Finish up with a quick foot rub to help increase blood flow to the area. Follow this up by donning moisturizing foot booties that are lined with gel infused oils like grapeseed or avocado. “It’s like doing a home moisturizing facial for your feet,” says Brenner.
5. Do Foot Exercises Daily
Foot exercises can help with arthritis related pain, by increasing blood flow to joints. They can also improve balance, which is decreased in older adults, notes Sutera.
She recommends three simple exercises:
Toe grips: While seated, place marbles or other small objects on the floor in front of you and try to pick them up with your toes.
Single-leg balance: Stand near a wall, counter, or sturdy piece of furniture and balance on one leg.
Air-draw the letters of the alphabet: While seated or standing (use support, if needed), use your big toe as the pointer. Move only your ankle, keeping the rest of your leg still.
“These exercises are intentional and focus on small muscles,” she says.
6. Keep Your Feet Toasty Warm
Some people are prone to conditions that are related to temperature. Raynaud’s syndrome is a condition where the blood vessels go into a temporary spasm, which decreases blood flow and causes the skin of your fingers and toes to change to white, according to the Mayo Clinic. It’s usually triggered by cold temperatures but can be experienced year-round. (Stress is another trigger for Raynaud’s.)
Another condition related to cold temps is chilblains. This is a painful inflammation of small blood vessels in your feet that occurs in response to repeated exposure (or re-exposure) to cold. It can cause itching, red patches, swelling and blistering.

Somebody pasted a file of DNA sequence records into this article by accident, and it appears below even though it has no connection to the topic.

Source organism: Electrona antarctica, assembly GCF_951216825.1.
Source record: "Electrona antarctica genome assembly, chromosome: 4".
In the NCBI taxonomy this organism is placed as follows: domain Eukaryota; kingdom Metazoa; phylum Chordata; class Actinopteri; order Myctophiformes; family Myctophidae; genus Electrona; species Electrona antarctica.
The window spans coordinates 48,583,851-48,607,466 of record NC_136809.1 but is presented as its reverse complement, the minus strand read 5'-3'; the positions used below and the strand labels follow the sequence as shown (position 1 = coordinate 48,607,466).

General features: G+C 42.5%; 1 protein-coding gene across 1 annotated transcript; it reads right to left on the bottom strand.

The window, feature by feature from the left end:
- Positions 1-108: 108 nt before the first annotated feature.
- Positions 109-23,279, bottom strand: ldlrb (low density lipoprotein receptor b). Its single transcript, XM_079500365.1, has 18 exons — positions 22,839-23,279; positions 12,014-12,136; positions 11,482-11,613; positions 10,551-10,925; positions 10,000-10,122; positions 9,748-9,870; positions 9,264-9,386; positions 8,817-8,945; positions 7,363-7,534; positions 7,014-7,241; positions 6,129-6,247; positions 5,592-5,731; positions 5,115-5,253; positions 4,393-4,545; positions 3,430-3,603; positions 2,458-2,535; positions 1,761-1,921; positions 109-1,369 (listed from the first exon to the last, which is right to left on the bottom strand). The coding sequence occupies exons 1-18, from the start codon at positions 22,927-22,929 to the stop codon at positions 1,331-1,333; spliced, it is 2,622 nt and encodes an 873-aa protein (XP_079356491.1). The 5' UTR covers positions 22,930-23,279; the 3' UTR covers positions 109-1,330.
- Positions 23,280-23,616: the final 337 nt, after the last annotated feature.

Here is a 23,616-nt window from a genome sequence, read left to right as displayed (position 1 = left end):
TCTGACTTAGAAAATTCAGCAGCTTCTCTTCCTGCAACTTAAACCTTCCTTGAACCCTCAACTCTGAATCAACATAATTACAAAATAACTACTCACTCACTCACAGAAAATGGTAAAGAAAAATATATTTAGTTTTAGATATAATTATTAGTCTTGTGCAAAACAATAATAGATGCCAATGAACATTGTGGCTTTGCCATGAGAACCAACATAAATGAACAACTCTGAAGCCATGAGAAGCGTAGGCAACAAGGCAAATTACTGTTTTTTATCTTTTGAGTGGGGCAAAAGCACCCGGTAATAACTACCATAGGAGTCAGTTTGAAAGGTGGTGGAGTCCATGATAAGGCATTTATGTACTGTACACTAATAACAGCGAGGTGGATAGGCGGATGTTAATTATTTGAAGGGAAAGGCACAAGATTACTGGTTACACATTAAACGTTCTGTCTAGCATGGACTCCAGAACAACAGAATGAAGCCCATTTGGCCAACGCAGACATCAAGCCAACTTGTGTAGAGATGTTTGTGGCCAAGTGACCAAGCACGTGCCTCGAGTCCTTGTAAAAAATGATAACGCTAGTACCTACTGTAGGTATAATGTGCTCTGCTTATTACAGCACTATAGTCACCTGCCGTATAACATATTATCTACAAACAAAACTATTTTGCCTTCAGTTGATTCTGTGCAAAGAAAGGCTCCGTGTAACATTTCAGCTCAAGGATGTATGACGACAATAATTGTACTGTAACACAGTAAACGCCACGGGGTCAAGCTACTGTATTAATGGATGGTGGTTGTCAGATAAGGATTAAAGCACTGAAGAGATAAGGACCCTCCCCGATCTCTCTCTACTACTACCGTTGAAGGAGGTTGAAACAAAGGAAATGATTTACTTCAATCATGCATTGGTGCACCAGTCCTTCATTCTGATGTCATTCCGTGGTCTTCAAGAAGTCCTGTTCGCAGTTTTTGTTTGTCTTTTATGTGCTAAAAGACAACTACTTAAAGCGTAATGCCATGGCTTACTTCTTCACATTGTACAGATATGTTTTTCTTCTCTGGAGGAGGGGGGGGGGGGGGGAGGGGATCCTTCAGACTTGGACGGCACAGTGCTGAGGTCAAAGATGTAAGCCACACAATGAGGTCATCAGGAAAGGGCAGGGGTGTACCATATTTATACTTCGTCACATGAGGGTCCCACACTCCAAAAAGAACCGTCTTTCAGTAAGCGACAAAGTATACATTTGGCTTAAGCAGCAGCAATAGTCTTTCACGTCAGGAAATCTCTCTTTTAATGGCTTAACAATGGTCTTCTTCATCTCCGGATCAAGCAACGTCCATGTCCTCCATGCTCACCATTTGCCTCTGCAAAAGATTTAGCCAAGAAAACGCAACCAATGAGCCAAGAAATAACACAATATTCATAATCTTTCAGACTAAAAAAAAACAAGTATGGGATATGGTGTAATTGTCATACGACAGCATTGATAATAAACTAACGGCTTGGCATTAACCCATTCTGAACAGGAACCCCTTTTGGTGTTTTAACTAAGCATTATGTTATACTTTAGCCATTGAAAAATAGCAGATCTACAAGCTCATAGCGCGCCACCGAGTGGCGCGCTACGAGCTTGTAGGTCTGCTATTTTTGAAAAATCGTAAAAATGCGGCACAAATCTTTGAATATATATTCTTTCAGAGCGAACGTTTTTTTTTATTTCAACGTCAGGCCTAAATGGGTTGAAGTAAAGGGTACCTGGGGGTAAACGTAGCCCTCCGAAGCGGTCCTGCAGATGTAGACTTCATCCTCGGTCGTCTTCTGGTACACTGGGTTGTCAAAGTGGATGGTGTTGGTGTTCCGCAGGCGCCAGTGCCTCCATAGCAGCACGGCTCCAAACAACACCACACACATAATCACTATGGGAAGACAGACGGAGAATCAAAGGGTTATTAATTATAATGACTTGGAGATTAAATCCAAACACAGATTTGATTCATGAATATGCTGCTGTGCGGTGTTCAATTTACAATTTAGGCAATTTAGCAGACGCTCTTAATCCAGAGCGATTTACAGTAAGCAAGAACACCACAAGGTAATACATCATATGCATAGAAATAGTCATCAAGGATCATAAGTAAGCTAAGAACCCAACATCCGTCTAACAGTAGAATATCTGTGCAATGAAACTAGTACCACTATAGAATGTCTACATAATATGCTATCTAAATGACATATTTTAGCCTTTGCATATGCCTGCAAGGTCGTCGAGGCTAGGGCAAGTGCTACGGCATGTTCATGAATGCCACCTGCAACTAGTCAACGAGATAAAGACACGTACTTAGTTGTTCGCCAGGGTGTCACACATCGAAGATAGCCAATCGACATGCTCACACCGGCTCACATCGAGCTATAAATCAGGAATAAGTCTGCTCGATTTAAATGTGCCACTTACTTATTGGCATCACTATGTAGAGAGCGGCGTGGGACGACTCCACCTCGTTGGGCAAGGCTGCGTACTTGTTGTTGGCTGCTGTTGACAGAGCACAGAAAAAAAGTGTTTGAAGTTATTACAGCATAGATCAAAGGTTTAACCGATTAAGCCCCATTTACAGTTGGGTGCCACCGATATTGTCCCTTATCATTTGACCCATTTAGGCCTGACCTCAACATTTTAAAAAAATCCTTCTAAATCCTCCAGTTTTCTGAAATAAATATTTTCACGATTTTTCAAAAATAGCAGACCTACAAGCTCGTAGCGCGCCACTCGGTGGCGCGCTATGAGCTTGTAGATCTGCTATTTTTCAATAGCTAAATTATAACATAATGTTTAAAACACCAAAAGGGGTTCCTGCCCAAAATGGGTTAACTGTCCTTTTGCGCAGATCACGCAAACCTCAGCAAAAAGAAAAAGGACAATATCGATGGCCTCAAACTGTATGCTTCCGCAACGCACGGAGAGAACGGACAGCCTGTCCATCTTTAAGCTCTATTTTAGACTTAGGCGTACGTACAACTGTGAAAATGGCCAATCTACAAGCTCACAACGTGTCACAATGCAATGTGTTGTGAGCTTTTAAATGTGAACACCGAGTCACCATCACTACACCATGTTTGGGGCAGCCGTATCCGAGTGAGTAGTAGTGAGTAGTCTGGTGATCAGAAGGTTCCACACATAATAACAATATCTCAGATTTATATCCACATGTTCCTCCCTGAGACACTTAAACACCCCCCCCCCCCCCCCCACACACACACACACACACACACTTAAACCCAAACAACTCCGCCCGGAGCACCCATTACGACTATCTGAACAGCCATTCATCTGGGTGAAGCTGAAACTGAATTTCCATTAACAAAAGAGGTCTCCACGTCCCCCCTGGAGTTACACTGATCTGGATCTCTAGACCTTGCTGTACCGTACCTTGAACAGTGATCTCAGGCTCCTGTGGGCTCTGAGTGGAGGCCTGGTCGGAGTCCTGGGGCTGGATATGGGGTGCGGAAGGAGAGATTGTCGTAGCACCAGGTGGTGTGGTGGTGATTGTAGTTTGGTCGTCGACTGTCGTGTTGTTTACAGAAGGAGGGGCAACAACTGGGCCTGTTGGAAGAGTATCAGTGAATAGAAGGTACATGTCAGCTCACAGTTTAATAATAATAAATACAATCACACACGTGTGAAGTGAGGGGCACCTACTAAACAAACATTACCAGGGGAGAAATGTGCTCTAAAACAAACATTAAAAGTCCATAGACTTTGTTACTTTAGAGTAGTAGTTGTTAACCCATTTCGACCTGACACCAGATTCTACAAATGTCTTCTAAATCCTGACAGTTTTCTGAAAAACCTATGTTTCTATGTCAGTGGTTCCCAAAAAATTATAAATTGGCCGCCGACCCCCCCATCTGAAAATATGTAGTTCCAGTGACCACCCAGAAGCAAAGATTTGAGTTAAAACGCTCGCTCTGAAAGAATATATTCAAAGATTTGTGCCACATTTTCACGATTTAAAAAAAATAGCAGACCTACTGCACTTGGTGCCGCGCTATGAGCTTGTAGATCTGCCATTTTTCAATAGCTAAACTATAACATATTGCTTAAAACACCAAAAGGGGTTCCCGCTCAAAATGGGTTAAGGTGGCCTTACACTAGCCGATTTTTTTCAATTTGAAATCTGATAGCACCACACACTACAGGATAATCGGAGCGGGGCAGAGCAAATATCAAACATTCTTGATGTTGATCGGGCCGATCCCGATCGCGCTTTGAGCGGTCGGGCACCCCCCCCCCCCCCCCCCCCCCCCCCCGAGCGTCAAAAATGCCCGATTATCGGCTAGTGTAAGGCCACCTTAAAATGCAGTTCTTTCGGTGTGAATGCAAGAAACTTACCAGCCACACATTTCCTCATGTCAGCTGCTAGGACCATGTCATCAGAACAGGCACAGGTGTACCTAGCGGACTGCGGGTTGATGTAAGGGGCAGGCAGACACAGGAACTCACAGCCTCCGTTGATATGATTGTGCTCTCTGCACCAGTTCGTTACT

Since both conditions can happen even indoors, Sutera recommends wearing thicker socks, doubling up on socks, or wearing both socks and slippers to warm up your feet.
7. Don’t Be Afraid to Ice
If you have an inflamed, painful bunion, or plantar fasciitis, use an ice pack or wrap for about 20 minutes two or three times a day for relief. Another trick to ease plantar fasciitis pain is to roll your foot over a frozen water bottle for 15 to 20 minutes to stretch out the area and reduce inflammation, says Brenner.
8. Check Your Feet Daily if You Have Diabetes
More than a quarter of all adults over the age of 65 have type two diabetes, according to the Centers for Disease Control and Prevention. If you’re one of them, it’s very important that you check your feet every day for cuts, redness, swelling, sores, blisters, corns, calluses, or any other change to the skin or nails. (You can use a mirror if you can’t see the bottom of your feet.)
This daily check can help prevent diabetic wounds and ulcers, which can be life-threatening, says Sutera. It’s also important to trim your toenails regularly and smooth any sharp edges with a nail file, to prevent cuts to your feet.
9. Consider an Orthotic
If you’ve tried some — or al l— of the above tips, and still notice foot pain, you may want to consider an over the counter orthotic, recommends Brenner. These can often take pressure off of your feet by adding more support, especially if you’re flat footed. Brenner recommends PowerStep orthotics. But if pain persists, see a podiatrist, who can fit you with a custom option.